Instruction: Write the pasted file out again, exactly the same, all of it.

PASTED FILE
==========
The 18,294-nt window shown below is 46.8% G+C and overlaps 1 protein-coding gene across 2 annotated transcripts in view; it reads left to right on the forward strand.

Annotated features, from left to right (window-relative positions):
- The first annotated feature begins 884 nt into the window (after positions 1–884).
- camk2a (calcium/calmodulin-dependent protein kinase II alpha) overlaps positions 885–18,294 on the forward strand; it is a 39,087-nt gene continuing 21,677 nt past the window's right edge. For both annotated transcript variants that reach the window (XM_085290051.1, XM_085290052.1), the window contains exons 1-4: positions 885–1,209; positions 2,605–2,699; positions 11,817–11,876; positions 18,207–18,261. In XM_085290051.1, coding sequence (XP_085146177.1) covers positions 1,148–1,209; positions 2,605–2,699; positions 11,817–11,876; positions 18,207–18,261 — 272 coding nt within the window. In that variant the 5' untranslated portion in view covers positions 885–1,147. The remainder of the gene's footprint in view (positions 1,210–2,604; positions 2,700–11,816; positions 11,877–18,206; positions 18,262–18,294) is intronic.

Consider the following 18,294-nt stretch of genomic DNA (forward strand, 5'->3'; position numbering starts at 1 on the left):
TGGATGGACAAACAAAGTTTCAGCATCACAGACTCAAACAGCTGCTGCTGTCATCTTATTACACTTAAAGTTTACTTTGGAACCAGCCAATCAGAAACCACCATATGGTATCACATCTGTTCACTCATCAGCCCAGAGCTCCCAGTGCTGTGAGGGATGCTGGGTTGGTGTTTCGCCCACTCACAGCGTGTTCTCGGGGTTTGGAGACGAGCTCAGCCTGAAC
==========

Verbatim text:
The 18,294-nt window shown below is 46.8% G+C and overlaps 1 protein-coding gene across 2 annotated transcripts in view; it reads left to right on the forward strand.

Annotated features, from left to right (window-relative positions):
- The first annotated feature begins 884 nt into the window (after positions 1–884).
- camk2a (calcium/calmodulin-dependent protein kinase II alpha) overlaps positions 885–18,294 on the forward strand; it is a 39,087-nt gene continuing 21,677 nt past the window's right edge. For both annotated transcript variants that reach the window (XM_085290051.1, XM_085290052.1), the window contains exons 1-4: positions 885–1,209; positions 2,605–2,699; positions 11,817–11,876; positions 18,207–18,261. In XM_085290051.1, coding sequence (XP_085146177.1) covers positions 1,148–1,209; positions 2,605–2,699; positions 11,817–11,876; positions 18,207–18,261 — 272 coding nt within the window. In that variant the 5' untranslated portion in view covers positions 885–1,147. The remainder of the gene's footprint in view (positions 1,210–2,604; positions 2,700–11,816; positions 11,877–18,206; positions 18,262–18,294) is intronic.

Consider the following 18,294-nt stretch of genomic DNA (forward strand, 5'->3'; position numbering starts at 1 on the left):
TGGATGGACAAACAAAGTTTCAGCATCACAGACTCAAACAGCTGCTGCTGTCATCTTATTACACTTAAAGTTTACTTTGGAACCAGCCAATCAGAAACCACCATATGGTATCACATCTGTTCACTCATCAGCCCAGAGCTCCCAGTGCTGTGAGGGATGCTGGGTTGGTGTTTCGCCCACTCACAGCGTGTTCTCGGGGTTTGGAGACGAGCTCAGCCTGAAC